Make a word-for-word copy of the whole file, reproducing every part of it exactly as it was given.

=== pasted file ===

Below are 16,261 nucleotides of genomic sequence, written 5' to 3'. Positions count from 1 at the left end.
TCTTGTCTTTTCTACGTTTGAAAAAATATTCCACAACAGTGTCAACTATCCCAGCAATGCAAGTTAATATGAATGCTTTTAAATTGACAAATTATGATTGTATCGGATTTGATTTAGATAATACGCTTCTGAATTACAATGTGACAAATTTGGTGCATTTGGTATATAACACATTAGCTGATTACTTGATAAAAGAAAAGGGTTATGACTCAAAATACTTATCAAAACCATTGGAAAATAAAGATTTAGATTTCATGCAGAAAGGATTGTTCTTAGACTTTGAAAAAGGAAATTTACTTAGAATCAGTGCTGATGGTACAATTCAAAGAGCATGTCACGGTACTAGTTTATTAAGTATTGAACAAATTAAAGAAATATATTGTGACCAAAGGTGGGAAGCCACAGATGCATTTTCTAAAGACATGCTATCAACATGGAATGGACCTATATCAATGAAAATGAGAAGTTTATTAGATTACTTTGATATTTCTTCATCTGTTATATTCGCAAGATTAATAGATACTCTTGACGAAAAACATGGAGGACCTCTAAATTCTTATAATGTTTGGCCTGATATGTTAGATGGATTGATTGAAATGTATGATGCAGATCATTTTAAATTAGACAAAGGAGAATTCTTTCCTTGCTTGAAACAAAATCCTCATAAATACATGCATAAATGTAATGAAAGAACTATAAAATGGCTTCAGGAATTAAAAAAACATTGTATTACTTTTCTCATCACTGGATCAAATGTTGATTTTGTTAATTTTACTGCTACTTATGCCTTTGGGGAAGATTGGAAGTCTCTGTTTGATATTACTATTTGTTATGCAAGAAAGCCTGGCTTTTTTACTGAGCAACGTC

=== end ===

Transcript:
Below are 16,261 nucleotides of genomic sequence, written 5' to 3'. Positions count from 1 at the left end.
TCTTGTCTTTTCTACGTTTGAAAAAATATTCCACAACAGTGTCAACTATCCCAGCAATGCAAGTTAATATGAATGCTTTTAAATTGACAAATTATGATTGTATCGGATTTGATTTAGATAATACGCTTCTGAATTACAATGTGACAAATTTGGTGCATTTGGTATATAACACATTAGCTGATTACTTGATAAAAGAAAAGGGTTATGACTCAAAATACTTATCAAAACCATTGGAAAATAAAGATTTAGATTTCATGCAGAAAGGATTGTTCTTAGACTTTGAAAAAGGAAATTTACTTAGAATCAGTGCTGATGGTACAATTCAAAGAGCATGTCACGGTACTAGTTTATTAAGTATTGAACAAATTAAAGAAATATATTGTGACCAAAGGTGGGAAGCCACAGATGCATTTTCTAAAGACATGCTATCAACATGGAATGGACCTATATCAATGAAAATGAGAAGTTTATTAGATTACTTTGATATTTCTTCATCTGTTATATTCGCAAGATTAATAGATACTCTTGACGAAAAACATGGAGGACCTCTAAATTCTTATAATGTTTGGCCTGATATGTTAGATGGATTGATTGAAATGTATGATGCAGATCATTTTAAATTAGACAAAGGAGAATTCTTTCCTTGCTTGAAACAAAATCCTCATAAATACATGCATAAATGTAATGAAAGAACTATAAAATGGCTTCAGGAATTAAAAAAACATTGTATTACTTTTCTCATCACTGGATCAAATGTTGATTTTGTTAATTTTACTGCTACTTATGCCTTTGGGGAAGATTGGAAGTCTCTGTTTGATATTACTATTTGTTATGCAAGAAAGCCTGGCTTTTTTACTGAGCAACGTC